* Cautions that Serbia must reach own deal with Kosovo
* Serbia has rejected EU-brokered plan, seeks more talks
* Russia to disburse $300 million tranche immediately
By Darya Korsunskaya
GORKI, Russia, April 10 Russia granted Serbia a
$500 million loan on Wednesday and promised to back Belgrade in
its dispute with Kosovo but warned it must broker a deal with
its former province on its own.
Prime Minister Dmitry Medvedev told his Serbian counterpart
Ivica Dacic in Moscow that Russia would "always support our
Serbian friends" but said the push for a deal with majority
Albanian Kosovo must come from Belgrade itself.
Serbia on Monday rejected the principles of an accord that
emerged from six months of EU-mediated negotiations, saying they
fell short of the broad autonomy it seeks for a small ethnic
Serb pocket inside Kosovo.
But Kosovo, which seceded from Serbia in 2008, said on
Tuesday it held out hope for a deal and for more talks, with
Serbian hopes of starting European Union accession talks hanging
in the balance.
The EU says it wants a deal in place before it considers
this month whether to recommend the start of membership talks
with Belgrade this year - a process that would help propel
reform and unlock EU funds for the ailing Serbian economy.
Russia's $500 million credit to Serbia, a 10-year loan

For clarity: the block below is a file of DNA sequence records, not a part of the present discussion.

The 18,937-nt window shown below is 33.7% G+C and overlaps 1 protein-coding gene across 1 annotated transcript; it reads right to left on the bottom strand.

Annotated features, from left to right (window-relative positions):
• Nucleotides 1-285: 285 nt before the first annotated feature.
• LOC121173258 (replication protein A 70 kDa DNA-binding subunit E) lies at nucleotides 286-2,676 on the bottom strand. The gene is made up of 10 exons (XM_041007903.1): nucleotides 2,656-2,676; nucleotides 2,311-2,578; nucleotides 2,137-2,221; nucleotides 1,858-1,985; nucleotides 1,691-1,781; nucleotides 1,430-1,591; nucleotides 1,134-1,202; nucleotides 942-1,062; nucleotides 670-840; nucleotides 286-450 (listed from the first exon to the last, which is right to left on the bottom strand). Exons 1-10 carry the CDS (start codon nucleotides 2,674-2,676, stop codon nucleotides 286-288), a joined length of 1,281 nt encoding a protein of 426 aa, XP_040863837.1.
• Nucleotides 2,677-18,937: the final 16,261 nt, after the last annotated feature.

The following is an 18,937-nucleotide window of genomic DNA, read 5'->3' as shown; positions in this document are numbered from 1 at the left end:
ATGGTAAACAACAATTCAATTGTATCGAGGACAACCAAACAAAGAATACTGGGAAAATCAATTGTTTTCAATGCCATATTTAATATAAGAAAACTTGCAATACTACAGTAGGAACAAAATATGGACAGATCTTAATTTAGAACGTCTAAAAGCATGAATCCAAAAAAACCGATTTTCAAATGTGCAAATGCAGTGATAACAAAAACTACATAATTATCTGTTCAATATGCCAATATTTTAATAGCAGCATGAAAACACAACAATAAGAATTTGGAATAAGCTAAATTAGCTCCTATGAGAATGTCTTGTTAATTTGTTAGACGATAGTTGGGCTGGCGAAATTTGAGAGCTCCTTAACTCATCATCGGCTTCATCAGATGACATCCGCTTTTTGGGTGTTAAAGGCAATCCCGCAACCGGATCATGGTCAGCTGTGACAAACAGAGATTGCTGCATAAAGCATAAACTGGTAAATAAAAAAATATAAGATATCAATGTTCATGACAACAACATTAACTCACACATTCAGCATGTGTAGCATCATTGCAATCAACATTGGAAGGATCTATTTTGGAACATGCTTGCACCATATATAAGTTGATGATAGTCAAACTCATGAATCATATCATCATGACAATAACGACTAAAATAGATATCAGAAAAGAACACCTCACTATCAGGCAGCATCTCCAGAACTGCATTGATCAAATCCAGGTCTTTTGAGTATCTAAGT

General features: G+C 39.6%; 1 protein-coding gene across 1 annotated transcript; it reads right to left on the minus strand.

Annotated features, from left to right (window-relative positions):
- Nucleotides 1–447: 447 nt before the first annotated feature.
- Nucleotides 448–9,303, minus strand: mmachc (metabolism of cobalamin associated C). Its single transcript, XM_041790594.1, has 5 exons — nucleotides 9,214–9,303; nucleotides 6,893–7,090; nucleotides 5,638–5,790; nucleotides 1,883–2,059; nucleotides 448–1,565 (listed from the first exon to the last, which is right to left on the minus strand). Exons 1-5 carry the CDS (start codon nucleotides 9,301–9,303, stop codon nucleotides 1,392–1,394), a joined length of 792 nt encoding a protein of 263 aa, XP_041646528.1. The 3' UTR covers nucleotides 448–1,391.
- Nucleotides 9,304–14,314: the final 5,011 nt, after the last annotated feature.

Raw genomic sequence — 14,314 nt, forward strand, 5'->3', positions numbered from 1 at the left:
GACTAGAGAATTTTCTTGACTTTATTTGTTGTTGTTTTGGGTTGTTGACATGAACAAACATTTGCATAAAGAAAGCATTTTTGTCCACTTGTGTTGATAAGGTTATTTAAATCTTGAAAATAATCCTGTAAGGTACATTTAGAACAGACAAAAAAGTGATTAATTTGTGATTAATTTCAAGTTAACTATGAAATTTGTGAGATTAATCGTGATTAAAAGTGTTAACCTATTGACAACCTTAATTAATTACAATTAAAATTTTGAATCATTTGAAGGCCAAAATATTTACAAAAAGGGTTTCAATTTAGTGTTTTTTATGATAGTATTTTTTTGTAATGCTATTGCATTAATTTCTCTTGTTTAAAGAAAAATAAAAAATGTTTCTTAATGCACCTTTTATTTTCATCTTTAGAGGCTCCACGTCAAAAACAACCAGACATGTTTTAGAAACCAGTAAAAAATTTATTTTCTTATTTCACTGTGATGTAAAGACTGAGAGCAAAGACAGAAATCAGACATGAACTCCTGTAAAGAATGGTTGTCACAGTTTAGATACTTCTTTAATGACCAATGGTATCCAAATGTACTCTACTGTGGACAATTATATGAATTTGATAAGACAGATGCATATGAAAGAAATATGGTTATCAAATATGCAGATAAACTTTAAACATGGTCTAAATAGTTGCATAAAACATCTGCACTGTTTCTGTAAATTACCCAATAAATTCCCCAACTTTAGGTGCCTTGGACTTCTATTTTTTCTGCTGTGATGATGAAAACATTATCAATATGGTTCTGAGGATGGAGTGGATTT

carrying interest of 3.5 percent, was half the amount Belgrade
was seeking to help restore growth this year after a recession
in 2012 caused by a spillover of the euro zone crisis.
Finance Minister Anton Siluanov told reporters that Russia
would disburse a $300 million tranche immediately to help plug
Serbia's budget deficit.
In 2013, Belgrade faces a budget gap of about 3.6 percent of
national output and needs about 4.8 billion euros ($6.2 billion)
to finance debt seen at 65 percent of gross domestic product,
higher than a 45 percent limit set by domestic fiscal rules.
Siluanov said Serbia would receive the second tranche of
$200 million once it strikes a deal with the International
Monetary Fund in talks next month on a precautionary loan after
the lender suspended a 1 billion euro deal last year.
ORTHODOX, SLAVIC TIES
Serbia has already borrowed $800 million from Russia - the
biggest investor in its economy and its traditional Slavic and
Orthodox Christian ally - to overhaul railways. It has also
sought other sovereign lenders, including the United Arab
Emirates and China. [ID: nL5N0CK3GD]
Russian President Vladimir Putin met Dacic on Wednesday,
greeting him warmly with a hug and saying Russian-Serbian
relations were "especially close".
But Medvedev's comments, punctuating a visit underscoring
Moscow's warm relations with Belgrade, showed a rare lapse in
patience over Belgrade's handling of talks with Pristina.
Moscow has the impression that Serbs "expect more from
Russia than from Serbia itself", he told Dacic at his residence
outside Moscow. "This is wrong," Medvedev said.
"The process needs to be fostered by Serbia, not us."
Dacic said he wants Russian support to resume talks under
the auspices of the United Nations over Kosovo, a province of
1.7 million people which broke away from Serbia in a 1998-99 war
and declared independence with the backing of the West in 2008.
"Serbia can continue to aspire to join the European Union
but never forget that Russia and the Russian people are our
greatest friends," Dacic said. "We are ready to continue talks
(on Kosovo). Now Serbia asks Russia to help bring these
negotiations with the U.N. framework."